Led by Bolivia and El Salvador, Latin American countries dominate the top of the list of the most emotional countries in the world. On average, nearly six in 10 residents in each of these countries reported experiencing positive or negative emotions the previous day. Post-Soviet states largely dominate the list of countries at the other end of the spectrum, where at most four in 10 residents reported experiencing any of these feelings.
Gallup measured daily emotions in 148 countries in 2014 by asking people whether they experienced five positive and five negative emotions a lot the previous day. The five negative experiences include anger, stress, sadness, physical pain and worry. The five positive experiences include feeling well-rested, being treated with respect, enjoyment, smiling and laughing a lot and learning or doing something interesting. The most and least emotional countries are based on the rankings of the average “yes” responses to all questions.
Separately, the questions about positive and negative emotions make up Positive Experience and Negative Experience Indexes, respectively. Both indexes attempt to quantify how people live their lives — as opposed to how people see their lives.
Culture appears to play a major role in these results. The single variable that predicts results on both indexes is country of origin, suggesting that there are cultural biases in how people answer these questions. In fact, after the release of the previous results that showed the Philippines to be the most emotional country in the world, a diplomat from the Philippines explained that culturally, people in the Philippines are emotional. “The focus we [Filipinos] place on interpersonal relationships impels us not only to experience emotions more intensely, but also to be more open in their expression.”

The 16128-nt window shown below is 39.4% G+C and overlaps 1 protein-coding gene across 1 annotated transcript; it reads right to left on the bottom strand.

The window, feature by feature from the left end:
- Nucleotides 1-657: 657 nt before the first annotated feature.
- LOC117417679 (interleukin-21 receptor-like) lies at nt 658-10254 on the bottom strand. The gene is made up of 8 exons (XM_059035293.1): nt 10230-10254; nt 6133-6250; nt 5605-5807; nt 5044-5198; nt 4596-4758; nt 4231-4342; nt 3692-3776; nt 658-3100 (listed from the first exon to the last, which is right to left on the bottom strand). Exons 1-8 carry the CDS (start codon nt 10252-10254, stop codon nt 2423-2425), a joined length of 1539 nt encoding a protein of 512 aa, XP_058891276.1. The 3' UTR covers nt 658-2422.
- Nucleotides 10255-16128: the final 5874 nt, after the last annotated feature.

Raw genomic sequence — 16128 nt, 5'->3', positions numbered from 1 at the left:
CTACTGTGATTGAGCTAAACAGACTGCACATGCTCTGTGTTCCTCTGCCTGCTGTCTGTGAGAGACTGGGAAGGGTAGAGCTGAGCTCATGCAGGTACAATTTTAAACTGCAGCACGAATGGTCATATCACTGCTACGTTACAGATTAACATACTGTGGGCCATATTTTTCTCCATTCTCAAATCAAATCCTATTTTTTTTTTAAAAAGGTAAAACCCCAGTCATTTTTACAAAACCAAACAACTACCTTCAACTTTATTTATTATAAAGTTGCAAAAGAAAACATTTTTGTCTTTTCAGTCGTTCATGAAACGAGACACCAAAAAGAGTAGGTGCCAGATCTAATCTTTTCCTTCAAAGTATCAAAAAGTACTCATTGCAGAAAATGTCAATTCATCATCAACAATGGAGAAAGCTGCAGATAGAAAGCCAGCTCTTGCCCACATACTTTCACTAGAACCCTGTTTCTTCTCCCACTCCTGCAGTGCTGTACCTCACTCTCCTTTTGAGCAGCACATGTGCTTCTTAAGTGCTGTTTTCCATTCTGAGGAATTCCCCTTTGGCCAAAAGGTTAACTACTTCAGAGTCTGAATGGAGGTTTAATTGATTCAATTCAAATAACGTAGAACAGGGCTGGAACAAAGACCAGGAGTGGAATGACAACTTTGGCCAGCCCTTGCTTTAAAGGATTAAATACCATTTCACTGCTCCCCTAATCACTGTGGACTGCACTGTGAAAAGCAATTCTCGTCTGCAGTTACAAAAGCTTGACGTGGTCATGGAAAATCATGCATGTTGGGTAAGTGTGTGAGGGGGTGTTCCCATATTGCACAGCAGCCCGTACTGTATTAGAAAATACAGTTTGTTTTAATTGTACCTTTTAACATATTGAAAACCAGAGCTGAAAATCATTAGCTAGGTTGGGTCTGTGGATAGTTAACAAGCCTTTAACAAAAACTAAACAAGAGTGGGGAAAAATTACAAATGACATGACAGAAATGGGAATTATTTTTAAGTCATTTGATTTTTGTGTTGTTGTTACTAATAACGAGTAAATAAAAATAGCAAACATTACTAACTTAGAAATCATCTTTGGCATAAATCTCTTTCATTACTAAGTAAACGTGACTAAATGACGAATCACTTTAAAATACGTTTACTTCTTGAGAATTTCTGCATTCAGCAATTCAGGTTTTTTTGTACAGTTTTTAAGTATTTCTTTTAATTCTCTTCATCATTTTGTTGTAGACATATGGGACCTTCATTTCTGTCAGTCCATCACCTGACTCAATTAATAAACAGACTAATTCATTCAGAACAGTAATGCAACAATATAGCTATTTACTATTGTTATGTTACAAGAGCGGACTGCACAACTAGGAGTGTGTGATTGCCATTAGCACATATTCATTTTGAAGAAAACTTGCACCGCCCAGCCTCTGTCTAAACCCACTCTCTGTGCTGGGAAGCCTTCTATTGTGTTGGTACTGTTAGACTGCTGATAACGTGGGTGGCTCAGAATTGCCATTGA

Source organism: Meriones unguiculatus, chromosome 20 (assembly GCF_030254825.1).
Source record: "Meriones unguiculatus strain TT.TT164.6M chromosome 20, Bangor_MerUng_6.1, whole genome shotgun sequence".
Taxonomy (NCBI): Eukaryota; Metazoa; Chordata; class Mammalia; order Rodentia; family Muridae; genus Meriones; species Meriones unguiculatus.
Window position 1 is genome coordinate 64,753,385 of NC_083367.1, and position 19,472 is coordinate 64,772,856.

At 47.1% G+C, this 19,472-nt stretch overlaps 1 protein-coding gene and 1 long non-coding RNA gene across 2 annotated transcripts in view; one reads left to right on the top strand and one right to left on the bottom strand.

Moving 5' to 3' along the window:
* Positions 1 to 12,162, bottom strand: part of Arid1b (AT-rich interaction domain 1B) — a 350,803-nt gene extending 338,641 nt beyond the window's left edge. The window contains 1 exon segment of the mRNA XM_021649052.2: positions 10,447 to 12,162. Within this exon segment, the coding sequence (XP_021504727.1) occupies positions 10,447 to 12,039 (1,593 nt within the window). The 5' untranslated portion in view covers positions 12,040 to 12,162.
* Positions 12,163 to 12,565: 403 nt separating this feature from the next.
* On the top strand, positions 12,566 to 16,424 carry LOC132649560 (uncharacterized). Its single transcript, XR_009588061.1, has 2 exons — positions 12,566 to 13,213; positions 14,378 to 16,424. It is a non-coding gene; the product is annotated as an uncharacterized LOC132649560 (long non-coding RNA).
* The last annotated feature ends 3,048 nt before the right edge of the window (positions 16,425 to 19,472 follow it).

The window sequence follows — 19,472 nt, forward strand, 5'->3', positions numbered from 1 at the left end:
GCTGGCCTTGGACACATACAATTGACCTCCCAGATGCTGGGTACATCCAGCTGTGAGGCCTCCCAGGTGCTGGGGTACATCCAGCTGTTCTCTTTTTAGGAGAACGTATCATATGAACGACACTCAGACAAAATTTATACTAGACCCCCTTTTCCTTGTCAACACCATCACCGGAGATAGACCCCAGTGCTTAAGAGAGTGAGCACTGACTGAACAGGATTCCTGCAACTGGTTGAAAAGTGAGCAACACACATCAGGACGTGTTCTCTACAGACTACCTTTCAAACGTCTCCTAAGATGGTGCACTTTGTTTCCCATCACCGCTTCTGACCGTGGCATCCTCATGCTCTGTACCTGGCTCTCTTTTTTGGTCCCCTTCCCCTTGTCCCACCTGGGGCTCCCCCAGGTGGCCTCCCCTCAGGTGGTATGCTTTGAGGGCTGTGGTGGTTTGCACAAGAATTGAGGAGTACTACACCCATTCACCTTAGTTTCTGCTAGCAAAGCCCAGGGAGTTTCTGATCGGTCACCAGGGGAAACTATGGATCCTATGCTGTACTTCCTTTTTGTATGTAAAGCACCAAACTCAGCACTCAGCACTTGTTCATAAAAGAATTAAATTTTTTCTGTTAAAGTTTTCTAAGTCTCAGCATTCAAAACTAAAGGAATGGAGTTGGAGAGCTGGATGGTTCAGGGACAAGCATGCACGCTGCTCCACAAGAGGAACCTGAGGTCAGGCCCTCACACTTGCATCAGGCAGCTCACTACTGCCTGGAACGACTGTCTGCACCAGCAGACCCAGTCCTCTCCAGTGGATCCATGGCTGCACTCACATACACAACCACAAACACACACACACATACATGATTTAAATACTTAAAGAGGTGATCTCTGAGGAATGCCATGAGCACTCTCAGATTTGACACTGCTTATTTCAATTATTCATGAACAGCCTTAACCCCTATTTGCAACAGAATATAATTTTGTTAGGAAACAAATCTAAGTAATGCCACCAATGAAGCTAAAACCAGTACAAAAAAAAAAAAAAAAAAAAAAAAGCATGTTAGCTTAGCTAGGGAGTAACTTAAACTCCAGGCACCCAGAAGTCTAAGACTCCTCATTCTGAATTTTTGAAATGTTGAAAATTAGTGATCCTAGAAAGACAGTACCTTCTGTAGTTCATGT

Experiential indexes are also sensitive to major events. For example, the civil war led to a collapse of positive emotions in Syria in 2013, the most dramatic decline seen to date. Furthermore, conflict-plagued Sudan was the lowest in the entire world for positive emotions last year. Greece’s economic collapse also created a dramatic increase in negative emotions within the country. Since 2007, the Negative Experience Index score in Greece has doubled, and the country ranks among the top 10 in the world for negative emotions.
The Negative Experience Index is also influenced by additional factors such as physical well-being and people’s personal economic situations — all things that plague countries such as Iraq, which had the highest score in 2014. The Positive Experience Index is influenced by things such as personal freedom and strong social networks, which might explain why people from countries in Latin America that aren’t wealthy still seem to live positive lives.
These measures attempt to quantify how people experience their lives through human experiences such as laughing and smiling a lot or feeling anger or stress. The drivers of the Positive and Negative Experience Indexes are not typical economic indicators such as income or GDP, but rather non-economic aspects such as freedom, family and social networks, culture, instability and war.
Gallup’s Positive and Negative Experience Indexes provide a more complete understanding of how people worldwide are experiencing their lives by quantifying the non-monetary transactions of life. Leaders who are interested in moving beyond economic indicators as proxies for human development would be wise to look into metrics on how people are experiencing their lives.